Outwardly, you may maintain a facade of reasonableness. It's natural to want to say the "right thing" and assure the other person that you love them and will never leave them. But people who express a fear of abandonment generally make themselves less attractive by doing so. You may feel conflicted, wishing to be kind, yet feeling trapped in a downward spiral, resenting the other person for giving up on improving themselves while putting you in a difficult position.
How to cope
When faced with fear of abandonment it can be tempting to try to tackle the root cause by addressing the person’s feelings in an attempt to convince them they are not accurate. However, when you tell someone their feelings are inaccurate they are likely to find it invalidating
What NOT to do
- Don’t try to argue or reason with a person who is experiencing fear of abandonment. Fear of abandonment is a primal emotion they are expressing, like a hungry baby crying for milk. You would have as much success trying to persuade a baby that crying doesn’t help.
- Don’t go out of your way to try to prove you aren’t having an affair, or plotting to leave a person who has a fear of abandonment. Their fear is irrational and is unlikely to be resolved by a rational argument.
- Don’t cave in to the demands of a person who is expressing fear of abandonment, when what they are demanding is not healthy for you or them. Just like a responsible parent, you sometimes have to say “no” to an unreasonable demand.
- Don’t stay in the same room with anyone who threatens to hurt you, any children or themselves. Call the police immediately.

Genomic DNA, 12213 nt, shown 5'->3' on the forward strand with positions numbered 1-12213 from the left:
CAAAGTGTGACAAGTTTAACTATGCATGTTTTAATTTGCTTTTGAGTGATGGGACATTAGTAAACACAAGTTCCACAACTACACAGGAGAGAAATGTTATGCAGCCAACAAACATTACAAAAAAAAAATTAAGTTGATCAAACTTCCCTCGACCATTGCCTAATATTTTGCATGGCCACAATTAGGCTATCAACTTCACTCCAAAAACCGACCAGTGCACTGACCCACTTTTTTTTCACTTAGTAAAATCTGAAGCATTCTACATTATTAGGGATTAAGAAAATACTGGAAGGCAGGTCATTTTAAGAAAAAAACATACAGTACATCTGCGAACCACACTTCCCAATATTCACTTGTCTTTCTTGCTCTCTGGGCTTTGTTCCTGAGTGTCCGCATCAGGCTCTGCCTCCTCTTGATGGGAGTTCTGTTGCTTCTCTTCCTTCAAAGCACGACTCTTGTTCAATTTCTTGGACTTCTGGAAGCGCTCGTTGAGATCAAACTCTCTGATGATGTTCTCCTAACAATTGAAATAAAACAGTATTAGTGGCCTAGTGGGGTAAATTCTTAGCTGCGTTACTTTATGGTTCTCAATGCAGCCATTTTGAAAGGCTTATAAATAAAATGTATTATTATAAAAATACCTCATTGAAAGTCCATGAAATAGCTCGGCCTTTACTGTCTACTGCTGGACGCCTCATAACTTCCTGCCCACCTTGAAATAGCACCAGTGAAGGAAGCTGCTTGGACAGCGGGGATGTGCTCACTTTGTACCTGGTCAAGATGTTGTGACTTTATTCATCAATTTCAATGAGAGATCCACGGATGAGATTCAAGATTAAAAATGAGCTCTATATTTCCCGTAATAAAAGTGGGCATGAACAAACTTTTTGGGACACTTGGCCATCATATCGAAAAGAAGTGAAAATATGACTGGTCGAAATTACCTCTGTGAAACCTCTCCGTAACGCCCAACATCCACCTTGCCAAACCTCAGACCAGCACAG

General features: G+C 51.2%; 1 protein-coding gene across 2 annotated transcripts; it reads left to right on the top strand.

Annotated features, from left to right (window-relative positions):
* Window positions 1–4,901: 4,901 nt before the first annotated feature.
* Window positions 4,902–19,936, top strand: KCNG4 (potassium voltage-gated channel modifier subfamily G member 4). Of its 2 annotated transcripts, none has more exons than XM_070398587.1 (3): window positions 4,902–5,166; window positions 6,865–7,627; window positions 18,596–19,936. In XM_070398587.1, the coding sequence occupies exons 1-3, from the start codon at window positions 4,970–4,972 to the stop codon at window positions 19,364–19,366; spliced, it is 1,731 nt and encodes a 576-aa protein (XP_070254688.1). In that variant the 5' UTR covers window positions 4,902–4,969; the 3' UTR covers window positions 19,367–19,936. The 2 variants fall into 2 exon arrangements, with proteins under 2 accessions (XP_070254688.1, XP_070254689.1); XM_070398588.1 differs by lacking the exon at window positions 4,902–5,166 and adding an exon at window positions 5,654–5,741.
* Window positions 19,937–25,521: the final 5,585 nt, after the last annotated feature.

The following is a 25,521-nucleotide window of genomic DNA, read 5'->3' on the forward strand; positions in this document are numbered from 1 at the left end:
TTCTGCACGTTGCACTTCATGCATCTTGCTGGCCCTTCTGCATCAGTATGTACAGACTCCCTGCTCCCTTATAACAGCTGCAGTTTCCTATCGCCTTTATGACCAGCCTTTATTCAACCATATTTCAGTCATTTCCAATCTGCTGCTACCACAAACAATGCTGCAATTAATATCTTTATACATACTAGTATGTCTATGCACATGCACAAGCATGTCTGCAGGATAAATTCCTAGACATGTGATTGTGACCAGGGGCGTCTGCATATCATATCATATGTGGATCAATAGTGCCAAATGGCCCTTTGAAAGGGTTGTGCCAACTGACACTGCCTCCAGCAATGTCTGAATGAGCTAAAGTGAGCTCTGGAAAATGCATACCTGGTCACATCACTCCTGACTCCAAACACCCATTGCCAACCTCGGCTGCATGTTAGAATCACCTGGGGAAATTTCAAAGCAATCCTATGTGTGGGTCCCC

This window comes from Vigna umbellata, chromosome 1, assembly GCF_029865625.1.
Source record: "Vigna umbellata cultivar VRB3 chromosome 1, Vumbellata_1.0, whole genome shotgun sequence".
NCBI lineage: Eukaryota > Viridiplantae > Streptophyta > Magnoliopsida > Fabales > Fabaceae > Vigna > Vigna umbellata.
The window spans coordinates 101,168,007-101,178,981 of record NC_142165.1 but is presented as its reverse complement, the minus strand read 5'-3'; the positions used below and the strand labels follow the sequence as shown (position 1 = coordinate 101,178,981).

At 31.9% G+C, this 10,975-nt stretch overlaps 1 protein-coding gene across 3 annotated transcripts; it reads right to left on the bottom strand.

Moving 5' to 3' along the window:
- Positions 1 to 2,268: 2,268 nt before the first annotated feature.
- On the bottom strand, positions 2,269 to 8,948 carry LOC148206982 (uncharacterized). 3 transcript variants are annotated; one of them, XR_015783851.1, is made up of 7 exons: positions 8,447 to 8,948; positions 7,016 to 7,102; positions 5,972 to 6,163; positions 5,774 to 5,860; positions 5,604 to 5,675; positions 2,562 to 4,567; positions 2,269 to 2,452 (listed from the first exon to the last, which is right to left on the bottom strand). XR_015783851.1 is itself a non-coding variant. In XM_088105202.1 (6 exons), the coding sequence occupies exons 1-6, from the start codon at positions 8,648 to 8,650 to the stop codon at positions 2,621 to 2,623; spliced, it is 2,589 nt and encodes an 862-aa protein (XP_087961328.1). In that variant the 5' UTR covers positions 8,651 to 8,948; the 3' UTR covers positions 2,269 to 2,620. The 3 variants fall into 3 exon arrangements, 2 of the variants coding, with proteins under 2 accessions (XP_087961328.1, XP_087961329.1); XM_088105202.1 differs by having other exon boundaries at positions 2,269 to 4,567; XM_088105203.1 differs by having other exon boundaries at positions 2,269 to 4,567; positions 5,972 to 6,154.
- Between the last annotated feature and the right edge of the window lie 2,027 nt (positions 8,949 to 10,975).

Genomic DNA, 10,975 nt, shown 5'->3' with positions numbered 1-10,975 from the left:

- Don’t allow yourself to become isolated, or sacrifice things which are good for you in order to try to “prove” your love to someone else. Someone who truly loves you will never require you to prove your love for them. Keep your friends, your job and your support network intact.
What TO do
- Put safety first - for children, yourself, property and for the person with the abandonment issues.
- Take stock of the truth and separate what is real from what is not. You will have to do this for yourself as it will not be easy to convince the person expressing abandonment. Remember that even people with Personality Disorders get it right some of the time so don’t always discard their concerns just because they have cried wolf too often in the past.
- Consider what is good and healthy for all parties concerned. It does no good to sacrifice your own needs to serve another person's fear of abandonment - especially if it is not based on reality. You need to consider what is good for you AND what is good for the person with the disorder. For example, it isn’t good for you to give up your friends or family relationships to try to convince a person with abandonment that you love them. Neither is it good for you to retaliate in anger - you will just find yourself in a position of having to apologize later and you will just have handed the accusing person evidence that supports their abandonment theory. Consider what is best for both of you - if you can.
- Follow through on your good judgment of what is appropriate. You will have the satisfaction of knowing you are picking your battles and fixing what you can fix and leaving alone what you can’t. You can’t fix other people's feelings. Instead you can make good choices for your own life and your children’s lives - and reap long term rewards by doing so.